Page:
Metal strapping is a very common and essential part of many industrial projects. It’s also one of the most versatile forms of metal strapping, as it can be used to secure all sorts of different materials or components.
For example, you could use it to secure pallet loads at an assembly plant; to secure items in a shipping container; to connect various parts of machinery together; or even to secure electrical panels to a wall.
It’s important to make sure your metal strapping is securely fastened so that it won’t come loose when exposed to external forces like vibrations and shocks – which are often experienced during transportation.
So how do you go about securing your metal strapping?
In this article, we’ll look at some of the most commonly used methods for connecting metal strapping.
Using hot-dip galvanized steel strapping
Hot-dip galvanizing is one of the most common methods of protecting metal from corrosion. It involves dipping the item into molten zinc before drying it out with heat.
The process works by coating the surface of the metal with a layer of zinc, which prevents any further oxidation from occurring on its surface.
This makes it much more resistant to rusting and corrosion than bare iron, making it ideal for use as a strapping material.
The downside of hot-dip galvanizing is that it doesn’t work well if the strap needs to bend around something. The zinc layer becomes too thick, preventing it from flexing easily.
To get around this problem, you can coat the area of the metal strap that will need to bend using another method (like electroplating).
However, for best results, you should apply it directly to the item being secured with metal strapping.
Electroplated steel strapping
When dealing with a particularly hard and/or sharp edge, you may require a more durable type of strapping. This is where electroplating comes in.
Electroplating is when an electric current runs through an electrolytic solution between two electrodes – typically a positive and negative electrode. When the metal strap passes over the cathode, the current causes the metal to oxidize, forming a thin layer of oxide on the surface.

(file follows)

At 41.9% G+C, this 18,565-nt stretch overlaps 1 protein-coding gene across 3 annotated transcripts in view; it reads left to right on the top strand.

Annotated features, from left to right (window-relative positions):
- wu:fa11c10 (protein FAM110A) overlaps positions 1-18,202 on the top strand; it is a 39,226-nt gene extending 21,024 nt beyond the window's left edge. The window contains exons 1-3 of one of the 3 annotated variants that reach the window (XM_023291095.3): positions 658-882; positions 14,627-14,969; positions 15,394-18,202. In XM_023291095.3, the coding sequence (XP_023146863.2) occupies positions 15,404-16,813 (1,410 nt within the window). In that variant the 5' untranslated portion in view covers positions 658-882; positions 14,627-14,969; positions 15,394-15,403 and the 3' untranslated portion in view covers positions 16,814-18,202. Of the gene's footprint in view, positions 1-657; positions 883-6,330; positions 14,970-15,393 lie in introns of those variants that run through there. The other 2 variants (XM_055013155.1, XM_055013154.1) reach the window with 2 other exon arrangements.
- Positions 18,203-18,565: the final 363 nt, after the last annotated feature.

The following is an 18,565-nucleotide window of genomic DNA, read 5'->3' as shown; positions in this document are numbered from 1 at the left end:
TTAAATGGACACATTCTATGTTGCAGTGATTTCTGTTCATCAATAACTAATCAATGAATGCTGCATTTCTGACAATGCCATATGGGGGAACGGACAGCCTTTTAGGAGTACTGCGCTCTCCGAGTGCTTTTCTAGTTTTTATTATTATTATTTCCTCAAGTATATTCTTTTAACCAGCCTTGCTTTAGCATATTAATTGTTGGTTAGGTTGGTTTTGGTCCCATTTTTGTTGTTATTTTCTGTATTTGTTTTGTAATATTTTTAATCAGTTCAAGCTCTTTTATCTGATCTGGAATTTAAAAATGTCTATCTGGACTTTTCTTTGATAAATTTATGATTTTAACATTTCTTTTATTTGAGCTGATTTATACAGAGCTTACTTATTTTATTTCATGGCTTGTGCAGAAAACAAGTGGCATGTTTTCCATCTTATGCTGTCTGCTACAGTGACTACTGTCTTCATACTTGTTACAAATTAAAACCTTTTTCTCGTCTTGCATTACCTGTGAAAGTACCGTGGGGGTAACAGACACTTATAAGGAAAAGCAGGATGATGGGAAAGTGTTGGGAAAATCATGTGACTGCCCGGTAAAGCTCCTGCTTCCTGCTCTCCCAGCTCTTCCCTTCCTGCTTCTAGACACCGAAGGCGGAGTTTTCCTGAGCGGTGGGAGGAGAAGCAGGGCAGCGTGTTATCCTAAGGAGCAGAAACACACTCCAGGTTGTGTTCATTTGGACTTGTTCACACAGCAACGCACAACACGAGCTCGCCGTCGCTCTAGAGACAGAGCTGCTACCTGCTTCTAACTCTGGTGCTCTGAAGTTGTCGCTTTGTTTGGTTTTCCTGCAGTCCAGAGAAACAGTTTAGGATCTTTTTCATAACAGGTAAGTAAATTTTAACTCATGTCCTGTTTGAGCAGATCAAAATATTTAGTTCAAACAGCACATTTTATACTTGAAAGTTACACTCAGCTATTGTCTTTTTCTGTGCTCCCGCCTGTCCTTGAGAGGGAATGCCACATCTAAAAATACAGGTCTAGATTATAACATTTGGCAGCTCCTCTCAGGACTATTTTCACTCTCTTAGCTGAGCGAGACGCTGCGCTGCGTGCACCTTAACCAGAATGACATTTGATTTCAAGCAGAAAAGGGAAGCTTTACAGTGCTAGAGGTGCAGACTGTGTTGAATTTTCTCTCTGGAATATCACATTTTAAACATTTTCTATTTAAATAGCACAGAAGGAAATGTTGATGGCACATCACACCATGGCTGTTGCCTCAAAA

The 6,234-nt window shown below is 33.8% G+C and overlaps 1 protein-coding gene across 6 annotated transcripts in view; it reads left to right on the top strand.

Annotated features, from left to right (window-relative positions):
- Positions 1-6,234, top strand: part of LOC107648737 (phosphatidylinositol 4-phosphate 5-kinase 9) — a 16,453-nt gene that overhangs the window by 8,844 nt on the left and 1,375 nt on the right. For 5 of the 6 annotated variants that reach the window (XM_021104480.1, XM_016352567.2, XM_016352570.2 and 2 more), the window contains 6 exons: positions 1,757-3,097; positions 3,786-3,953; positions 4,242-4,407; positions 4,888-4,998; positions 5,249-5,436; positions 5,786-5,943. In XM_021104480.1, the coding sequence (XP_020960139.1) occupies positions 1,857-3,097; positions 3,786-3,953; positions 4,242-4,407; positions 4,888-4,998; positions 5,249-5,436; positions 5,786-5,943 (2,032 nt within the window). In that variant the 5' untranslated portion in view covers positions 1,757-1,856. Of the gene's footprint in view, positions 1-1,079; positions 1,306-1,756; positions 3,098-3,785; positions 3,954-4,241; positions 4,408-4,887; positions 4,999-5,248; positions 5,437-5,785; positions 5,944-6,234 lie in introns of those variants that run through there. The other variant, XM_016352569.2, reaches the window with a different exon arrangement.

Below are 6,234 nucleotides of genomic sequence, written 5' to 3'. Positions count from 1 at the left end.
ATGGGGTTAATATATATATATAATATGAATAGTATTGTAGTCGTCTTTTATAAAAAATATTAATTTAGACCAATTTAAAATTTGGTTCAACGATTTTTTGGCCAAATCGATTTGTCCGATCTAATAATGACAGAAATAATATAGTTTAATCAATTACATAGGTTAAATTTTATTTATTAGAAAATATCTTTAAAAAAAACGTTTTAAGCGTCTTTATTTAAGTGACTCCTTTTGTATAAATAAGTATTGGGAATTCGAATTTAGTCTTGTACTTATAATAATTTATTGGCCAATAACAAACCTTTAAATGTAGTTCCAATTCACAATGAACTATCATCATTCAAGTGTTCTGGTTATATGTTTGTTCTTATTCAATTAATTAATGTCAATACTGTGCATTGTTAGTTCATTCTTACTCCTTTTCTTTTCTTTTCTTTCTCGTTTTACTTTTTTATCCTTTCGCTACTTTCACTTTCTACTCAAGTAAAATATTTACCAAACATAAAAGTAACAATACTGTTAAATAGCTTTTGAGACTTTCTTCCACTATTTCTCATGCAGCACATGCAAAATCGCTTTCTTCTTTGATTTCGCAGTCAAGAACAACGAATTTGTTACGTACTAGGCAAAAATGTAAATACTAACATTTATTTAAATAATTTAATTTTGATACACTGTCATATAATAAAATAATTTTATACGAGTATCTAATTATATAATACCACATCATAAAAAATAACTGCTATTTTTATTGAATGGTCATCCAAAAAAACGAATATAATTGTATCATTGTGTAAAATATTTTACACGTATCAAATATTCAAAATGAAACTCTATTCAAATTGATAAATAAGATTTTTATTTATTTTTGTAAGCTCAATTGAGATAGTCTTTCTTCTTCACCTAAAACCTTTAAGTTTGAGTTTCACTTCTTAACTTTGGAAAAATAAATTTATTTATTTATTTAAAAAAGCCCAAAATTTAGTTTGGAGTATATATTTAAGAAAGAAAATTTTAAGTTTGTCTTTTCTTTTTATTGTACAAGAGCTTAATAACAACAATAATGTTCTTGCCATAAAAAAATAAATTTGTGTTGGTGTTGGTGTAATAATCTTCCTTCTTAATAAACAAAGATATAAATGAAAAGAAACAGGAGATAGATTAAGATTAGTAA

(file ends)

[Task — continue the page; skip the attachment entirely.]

If you have an extremely hard and/or sharp edge on the metal component that requires strapping, you can use electroplating to create a stronger bond with the metal. This way, there’s no chance of the item coming loose during normal usage.
You can find out more about electroplating here.
Stamping steel strapping
Another great way to ensure you have a strong connection between steel hoop iron and its attached object is to stamp it with a tool known as a ‘stamp’. These tools have been used to permanently indent specific areas of the objects they attach to.
By doing this, you effectively form a tight seal with the metal strapping. Because stamping is usually done at high pressure, it creates a strong bond that will last for years without needing to be reattached later.
You can check out a few examples of stamps here.
Brazing steel strapping
There are several different types of brazing available, depending on what application you want to use them for. Some popular choices include brazing copper and brass, and brazing aluminum and stainless steel.
Brazing is a special process that involves melting the metal using heat, then allowing it to cool slowly while maintaining pressure. It’s a great technique to use for attaching steel to other metals because it helps maintain a solid connection when subjected to extreme temperatures, vibrations, and shock.
Because of this, it’s a good choice for use in applications where the item needs to withstand heavy loads and vibrations. You can learn more about brazing here.
You can also use adhesives to secure your steel strapping. There are several different types available, including epoxy, polyurethane, acrylic, and silicone. Each has its own advantages and disadvantages.
Some are better suited to certain types of applications. For example, epoxies can provide excellent durability and strength, but are not waterproof, so don’t work well with watertight cases such as shipping containers.
Polyurethanes are a great alternative for those who want to keep their metal strapping waterproof.
Acrylics are often used by hobbyists to create custom models and accessories, but are expensive and difficult to remove once applied, so they aren’t suitable for those working in industries that require frequent adjustments and repairs.
Silicone adhesives are another option for creating a long-lasting bond. However, they can prove problematic if used incorrectly, as they tend to dry out quickly and become brittle, making them less flexible and less resilient than other options.